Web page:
Surveyor Kevin Wallace testified that the east right-of-way line is approximately the line of power poles. The east township road right-of-way line is the western boundary of both the homestead frontage and the north and south strips, and by implication, the trial court found that Frankenreider established the location of the right of way line in deciding ownership of the homestead frontage. Consequently, Frankenreider established the western boundary of the disputed property with reasonable certainty.

Frankenreider also argues that his predecessors exercised dominion over most of the north and south strips, which are bounded by the true section line and the public right of way line, for the statutory 20-year period. We agree.

The record establishes that the since the 1930's the occupiers of the Frankenreider property have replaced and maintained the fence that ran through the north and south strips along the line of utility poles, dug the ditch that runs along the east side of the township road, fanned as close as possible to the fence before Gene Taets removed it in the early 1970's and farmed as close as possible to the line of utility poles after the removal of the fence. Further, the court stated that "I don't have any question [that] * * * the Taets farmed that [property] * * * as far as they could through the thirties, the forties and fifties and sixties * * *." Thus, we find that Frankenreider proved sufficient acts of dominion to support a claim of adverse possession of the north and south strips by clear and convincing evidence. See Cobb v. Nagele (1993), 242 Ill. App. 3d 975, 978-79, 611 N.E.2d 599, 601-02, 183 Ill. Dec. 336.

Sierens argues that under Illinois law, the use of vacant, unenclosed land by someone other than the owner is presumed to be permissive, ( Monroe v. Shrake (1941), 376 Ill. 253, 33 N.E.2d 459.) This rule is inapplicable to the present case. The disputed strip has been farmed, fenced and maintained, and simply cannot be characterized as vacant and unenclosed land.

Since the record clearly establishes the boundaries to the disputed property and sufficient continuous acts to support a claim of adverse possession, the dispositive issue in this case is whether the testimony clearly determined the portion of the disputed north and south strips possessed by Frankenreider's predecessors, and further, whether such portion was sufficient to support a finding of adverse possession of the entire strips. The trial court stated this question as "whether the * * * acts which are clearly detrimental to ownership interest * * * occur[ed] within this fifteen to twenty four [foot] strip of land or did it not * * *."

We find that the location of the fenceline is relevant with regard to the extent to which Frankenreider exercised dominion over the north and south strips prior to removal of the fence. The north and south strips range from 14 to 24 feet in width. Sierens argues that since there was testimony that the fence "zig zagged" and that the testimony estimating the distance between the fence line and the utility poles ranged from one to three feet, Frankenreider failed to establish the location of the former fenceline. However, both Raymond Taets and Donald Nelson testified that the fence ran about one foot to the east of (inside) the line of utility poles. Gene Taets testified that the fence ran about two or three feet to the east of the line of utility poles. Consequently, the evidence is clear and unequivocal that Frankenreider's predecessors cultivated and fenced the north and south strips to within three feet of the western boundary in excess of the statutory 20 year period. Thus, the trial court's finding that Frankenreider had not met his burden of proving adverse possession of the north and south strips was against the manifest weight of the evidence.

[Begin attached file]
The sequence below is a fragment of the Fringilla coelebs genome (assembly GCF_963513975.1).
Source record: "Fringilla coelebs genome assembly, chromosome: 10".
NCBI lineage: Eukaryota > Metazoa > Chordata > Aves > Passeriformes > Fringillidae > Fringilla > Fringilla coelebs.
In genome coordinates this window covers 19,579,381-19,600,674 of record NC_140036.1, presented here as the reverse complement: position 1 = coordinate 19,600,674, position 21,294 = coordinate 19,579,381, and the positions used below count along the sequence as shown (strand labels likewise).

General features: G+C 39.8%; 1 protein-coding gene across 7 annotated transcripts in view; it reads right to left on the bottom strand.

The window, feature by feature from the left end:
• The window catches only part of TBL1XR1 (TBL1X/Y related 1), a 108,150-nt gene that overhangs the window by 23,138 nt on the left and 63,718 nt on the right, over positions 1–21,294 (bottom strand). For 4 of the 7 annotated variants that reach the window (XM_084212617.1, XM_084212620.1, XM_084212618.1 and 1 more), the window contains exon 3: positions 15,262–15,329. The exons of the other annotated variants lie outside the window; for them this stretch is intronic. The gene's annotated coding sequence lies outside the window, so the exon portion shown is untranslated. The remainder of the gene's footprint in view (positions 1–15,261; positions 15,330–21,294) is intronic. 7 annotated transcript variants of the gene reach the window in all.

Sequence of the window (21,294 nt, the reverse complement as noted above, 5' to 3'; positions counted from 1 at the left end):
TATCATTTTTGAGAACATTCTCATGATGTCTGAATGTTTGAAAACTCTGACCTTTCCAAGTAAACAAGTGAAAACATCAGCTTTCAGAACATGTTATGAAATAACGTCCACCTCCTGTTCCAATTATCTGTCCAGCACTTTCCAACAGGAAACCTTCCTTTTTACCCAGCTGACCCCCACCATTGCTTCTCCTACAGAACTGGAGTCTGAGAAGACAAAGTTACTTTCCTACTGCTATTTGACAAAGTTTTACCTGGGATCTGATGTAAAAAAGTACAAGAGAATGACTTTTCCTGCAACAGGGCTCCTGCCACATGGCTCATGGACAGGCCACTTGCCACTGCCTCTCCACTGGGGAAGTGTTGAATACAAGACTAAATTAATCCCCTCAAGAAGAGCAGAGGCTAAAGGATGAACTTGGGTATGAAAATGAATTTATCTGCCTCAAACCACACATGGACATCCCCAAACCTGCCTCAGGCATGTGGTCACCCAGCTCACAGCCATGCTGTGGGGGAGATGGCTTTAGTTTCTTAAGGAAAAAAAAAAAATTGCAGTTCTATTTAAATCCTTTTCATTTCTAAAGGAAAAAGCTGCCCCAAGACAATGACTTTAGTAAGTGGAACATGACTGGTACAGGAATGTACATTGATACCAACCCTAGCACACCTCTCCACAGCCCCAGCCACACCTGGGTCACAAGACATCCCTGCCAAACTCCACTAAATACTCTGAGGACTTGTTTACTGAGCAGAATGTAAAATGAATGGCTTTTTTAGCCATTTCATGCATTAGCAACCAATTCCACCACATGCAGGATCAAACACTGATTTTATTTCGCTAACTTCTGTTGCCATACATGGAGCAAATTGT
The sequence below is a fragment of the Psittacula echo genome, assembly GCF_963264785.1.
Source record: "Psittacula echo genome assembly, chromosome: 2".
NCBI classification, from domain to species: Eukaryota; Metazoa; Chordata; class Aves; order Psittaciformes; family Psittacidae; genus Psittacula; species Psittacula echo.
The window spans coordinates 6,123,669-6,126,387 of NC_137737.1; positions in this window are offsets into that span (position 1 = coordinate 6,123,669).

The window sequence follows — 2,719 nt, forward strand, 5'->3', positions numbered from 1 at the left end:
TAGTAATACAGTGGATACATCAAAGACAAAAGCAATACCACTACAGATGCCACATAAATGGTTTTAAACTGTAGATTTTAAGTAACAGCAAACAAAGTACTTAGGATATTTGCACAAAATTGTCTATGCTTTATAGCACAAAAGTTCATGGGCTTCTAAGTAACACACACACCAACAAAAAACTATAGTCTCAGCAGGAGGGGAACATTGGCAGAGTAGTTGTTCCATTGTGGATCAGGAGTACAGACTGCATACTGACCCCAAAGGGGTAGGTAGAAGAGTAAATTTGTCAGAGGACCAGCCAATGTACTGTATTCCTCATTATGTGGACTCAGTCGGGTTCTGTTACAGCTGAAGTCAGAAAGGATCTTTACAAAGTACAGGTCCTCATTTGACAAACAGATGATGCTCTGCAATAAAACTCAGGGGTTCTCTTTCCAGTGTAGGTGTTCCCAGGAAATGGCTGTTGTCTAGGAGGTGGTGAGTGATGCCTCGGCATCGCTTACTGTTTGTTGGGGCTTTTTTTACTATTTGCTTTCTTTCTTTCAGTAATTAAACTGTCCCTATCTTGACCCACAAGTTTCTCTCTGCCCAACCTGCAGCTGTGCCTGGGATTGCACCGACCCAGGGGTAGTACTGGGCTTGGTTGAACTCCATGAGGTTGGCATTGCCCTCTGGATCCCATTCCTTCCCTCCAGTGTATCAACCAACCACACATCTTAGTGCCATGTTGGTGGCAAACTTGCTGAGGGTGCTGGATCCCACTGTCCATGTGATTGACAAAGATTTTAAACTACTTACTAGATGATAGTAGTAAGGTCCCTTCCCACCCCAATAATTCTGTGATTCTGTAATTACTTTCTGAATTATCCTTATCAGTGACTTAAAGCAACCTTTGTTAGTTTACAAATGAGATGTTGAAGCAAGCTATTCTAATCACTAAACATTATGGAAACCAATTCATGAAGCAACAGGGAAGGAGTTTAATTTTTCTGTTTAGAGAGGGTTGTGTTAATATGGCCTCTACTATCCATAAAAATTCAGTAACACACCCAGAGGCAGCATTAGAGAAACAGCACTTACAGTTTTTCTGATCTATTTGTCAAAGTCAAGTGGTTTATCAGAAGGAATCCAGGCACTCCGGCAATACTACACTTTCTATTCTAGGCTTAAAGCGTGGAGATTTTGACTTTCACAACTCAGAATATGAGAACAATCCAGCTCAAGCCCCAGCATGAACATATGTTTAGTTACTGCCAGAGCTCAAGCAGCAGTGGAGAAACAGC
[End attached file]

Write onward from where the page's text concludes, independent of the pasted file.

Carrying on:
In sum, during the past 50 to 60 years, the owners of the Frankenreider property have cultivated the vast majority of the north and south strips of the disputed parcel. Further, Frankenreider's predecessors have fenced the north and south strips, maintained the fence and later removed the fence. All of the foregoing acts appear to have been done under a perceived ownership of the property by Frankenreider's predecessors. As previously stated, the tenants of the Frandkenreider property did not need to cultivate every square foot of the disputed strip to acquire it by adverse possession, and cultivation and fencing are acts consistent with the nature and use of the property. ( Hunsley, 12 Ill. 2d at 614-15, 147 N.E.2d at 359-60.) Sierens did nothing to vindicate his rights or assert ownership over the property until 1989. Therefore, Frankenreider has proved by clear and convincing evidence, that his possession of the entire disputed strip was actual, exclusive, continuous, open and notorious, adverse and under a claim of right. See Ewald v. Horenberger (1976), 37 Ill. App. 3d 348, 345 N.E.2d 524 (Reversing trial court's judgment that plaintiff failed to establish ownership through adverse possession where plaintiff fanned and fenced disputed property).

In light of the foregoing, that part of the order of the circuit court of Henry County granting Frankenreider title to the homestead parcel frontage is affirmed, and that part of the order finding insufficient evidence to establish adverse possession of the north and south strips is reversed and is remanded with directions to enter judgment for Frankenreider as to the north and south strips.

Affirmed in part, reversed in part and remanded with directions.

STOUDER, J. and McCUSKEY, J. Concurring.

19940308